Observation suggests not one single civilization did that in the whole history of our Galaxy, and as far was we know, the entire Universe (there are no visibly engineered galaxies). The Paradox is still there. My obvious guess is that’s something to do with some fundamental thing about the Universe we still don’t have any idea about.

The Fermi Paradox may be the single most fundamental question of 20th century science. We now know how puzzling it really is — before that, we didn’t know how large and how old the Universe is, we also didn’t really know much about the other planets and the fact there is no sign of intelligent life out there.

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Strange and beautiful "UFO" clouds

Location: Pirinopolis, Goias, Brazil
Date: February 2005

Regina Sylvia sent us this series of three amazing photos that she described as “UFOs disguised as clouds“. We suggested to her that they could have been just clouds, and she told us that:
“This ‘cloud’ was something strange… If it was just a cloud… I don’t know, but on this day we were going to the Pirineus (in Pirinopolis, Goias), and as we stopped at the city we saw this first cloud. Huge, amazing. Afterwards on our house, around two hours later, we saw the same cloud, huge, but it wasn’t just one, as there was another, smaller, a little to the left. The night came and… another cloud appeared in the same place, lit as if the Moon was behind it.”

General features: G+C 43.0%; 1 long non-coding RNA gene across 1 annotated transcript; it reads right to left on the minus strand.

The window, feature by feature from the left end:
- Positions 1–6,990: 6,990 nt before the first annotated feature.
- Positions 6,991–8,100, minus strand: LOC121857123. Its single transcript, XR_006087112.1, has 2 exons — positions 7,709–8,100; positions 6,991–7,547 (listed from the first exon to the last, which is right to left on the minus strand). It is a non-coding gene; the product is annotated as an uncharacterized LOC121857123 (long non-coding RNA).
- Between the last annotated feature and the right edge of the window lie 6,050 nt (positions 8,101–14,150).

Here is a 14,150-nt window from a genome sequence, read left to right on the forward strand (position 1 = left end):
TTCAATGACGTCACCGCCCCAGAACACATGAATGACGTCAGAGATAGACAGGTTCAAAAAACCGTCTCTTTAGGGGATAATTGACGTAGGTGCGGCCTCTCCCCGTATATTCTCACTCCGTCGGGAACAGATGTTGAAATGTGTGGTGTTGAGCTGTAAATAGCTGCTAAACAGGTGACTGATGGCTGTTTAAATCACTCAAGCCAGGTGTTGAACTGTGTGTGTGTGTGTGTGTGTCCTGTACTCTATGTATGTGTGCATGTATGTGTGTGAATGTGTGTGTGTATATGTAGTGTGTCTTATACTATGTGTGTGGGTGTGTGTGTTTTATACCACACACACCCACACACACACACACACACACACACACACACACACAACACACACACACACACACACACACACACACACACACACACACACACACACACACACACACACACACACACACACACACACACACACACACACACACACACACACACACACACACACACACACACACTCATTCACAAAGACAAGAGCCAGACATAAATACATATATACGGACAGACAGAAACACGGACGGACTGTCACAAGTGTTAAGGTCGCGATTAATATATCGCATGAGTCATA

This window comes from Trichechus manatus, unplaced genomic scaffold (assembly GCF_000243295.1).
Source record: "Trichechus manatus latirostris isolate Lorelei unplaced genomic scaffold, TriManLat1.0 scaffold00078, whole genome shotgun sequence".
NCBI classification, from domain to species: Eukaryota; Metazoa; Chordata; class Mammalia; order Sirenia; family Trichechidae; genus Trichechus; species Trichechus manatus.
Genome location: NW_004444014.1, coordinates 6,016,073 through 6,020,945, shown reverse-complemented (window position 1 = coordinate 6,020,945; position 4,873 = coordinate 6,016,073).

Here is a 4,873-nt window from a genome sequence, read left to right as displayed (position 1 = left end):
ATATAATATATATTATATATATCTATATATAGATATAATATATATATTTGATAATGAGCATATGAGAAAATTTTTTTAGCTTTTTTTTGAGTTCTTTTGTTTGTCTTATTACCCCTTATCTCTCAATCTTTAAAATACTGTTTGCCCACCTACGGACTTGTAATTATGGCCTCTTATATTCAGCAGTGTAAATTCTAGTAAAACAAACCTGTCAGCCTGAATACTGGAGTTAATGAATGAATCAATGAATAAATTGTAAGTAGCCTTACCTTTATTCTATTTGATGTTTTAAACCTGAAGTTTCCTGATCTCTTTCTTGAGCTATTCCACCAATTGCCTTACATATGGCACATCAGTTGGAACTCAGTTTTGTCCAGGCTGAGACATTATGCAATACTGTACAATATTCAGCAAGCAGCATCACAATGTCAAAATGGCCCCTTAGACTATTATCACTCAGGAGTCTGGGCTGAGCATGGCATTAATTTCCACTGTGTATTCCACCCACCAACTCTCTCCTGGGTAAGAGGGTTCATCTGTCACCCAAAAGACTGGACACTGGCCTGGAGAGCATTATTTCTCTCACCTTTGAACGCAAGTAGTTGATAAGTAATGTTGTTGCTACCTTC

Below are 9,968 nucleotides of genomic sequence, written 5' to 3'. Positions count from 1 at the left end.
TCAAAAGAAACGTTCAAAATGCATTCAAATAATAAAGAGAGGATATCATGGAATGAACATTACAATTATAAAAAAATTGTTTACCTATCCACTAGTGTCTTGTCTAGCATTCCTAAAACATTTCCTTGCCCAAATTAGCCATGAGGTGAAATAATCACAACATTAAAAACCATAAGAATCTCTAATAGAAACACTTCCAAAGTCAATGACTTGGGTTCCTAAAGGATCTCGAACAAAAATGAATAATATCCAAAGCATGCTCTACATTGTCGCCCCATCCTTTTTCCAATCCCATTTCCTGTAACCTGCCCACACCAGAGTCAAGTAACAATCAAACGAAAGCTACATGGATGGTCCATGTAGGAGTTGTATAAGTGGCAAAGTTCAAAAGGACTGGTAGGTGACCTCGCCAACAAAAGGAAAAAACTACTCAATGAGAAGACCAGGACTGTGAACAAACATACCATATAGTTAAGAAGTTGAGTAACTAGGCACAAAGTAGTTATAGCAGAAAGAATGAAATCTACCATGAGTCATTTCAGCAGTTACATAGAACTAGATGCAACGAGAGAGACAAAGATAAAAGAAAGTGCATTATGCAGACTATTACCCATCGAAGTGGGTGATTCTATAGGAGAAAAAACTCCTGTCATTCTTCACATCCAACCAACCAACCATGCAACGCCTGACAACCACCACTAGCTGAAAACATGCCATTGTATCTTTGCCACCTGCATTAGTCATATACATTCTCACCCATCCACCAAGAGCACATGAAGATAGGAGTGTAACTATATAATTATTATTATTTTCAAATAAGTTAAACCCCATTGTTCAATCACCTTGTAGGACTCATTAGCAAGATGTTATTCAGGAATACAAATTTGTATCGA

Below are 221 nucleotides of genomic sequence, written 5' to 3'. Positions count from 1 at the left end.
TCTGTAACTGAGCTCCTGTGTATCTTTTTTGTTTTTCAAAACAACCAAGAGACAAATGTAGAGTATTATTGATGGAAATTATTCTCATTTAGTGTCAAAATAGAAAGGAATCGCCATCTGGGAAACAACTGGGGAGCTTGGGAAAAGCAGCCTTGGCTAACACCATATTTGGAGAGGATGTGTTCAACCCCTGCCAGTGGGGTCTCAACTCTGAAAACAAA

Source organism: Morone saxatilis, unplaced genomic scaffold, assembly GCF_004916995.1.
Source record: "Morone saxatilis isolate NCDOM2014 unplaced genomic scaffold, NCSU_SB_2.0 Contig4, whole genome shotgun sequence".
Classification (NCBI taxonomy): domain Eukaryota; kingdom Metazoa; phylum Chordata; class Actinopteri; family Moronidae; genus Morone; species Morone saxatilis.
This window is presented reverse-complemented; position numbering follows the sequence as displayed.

At first sight, we thought these were just common lenticular clouds, as we told Regina. These clouds are formed with strong, vertical winds on irregular terrain. They also resemble “mountain cap” clouds, formed over the top of mountains.

But the images are not like the common lenticular clouds — as noted by Andreia Tschiedel, who remarked that these clouds are joined closely by other types of clouds. The first image shows a cumulus clouds along with the intriguing semi-spherical, translucent cloud. Were they UFOs disguising as clouds? Well, we Googled some more, and found a possible prosaic explanation.

Nuvem PileusThey are Pileus clouds. “Pileus caps are made of ice crystals high in the troposphere. They form as a slab of air is shoved upward, in the shape of a dome or cap, just above a rapidly rising convective tower. Moisture in the dome condenses directly into an ice fog as the air rises and cools, forming the pileus. Next, the convection shoots right through the pileus layer. The lifted layer above the convective tower can’t be too dry (must have high humidity), or the pileus cap won’t develop.

As images may be worth more than words, we present the image of the month for May 2005 of the Cloud Appreciation Society, taken by Justin Moore:

(source: CAS Cloud of the Month, May 2005)

With thanks to Regina Sylvia for the beautiful images.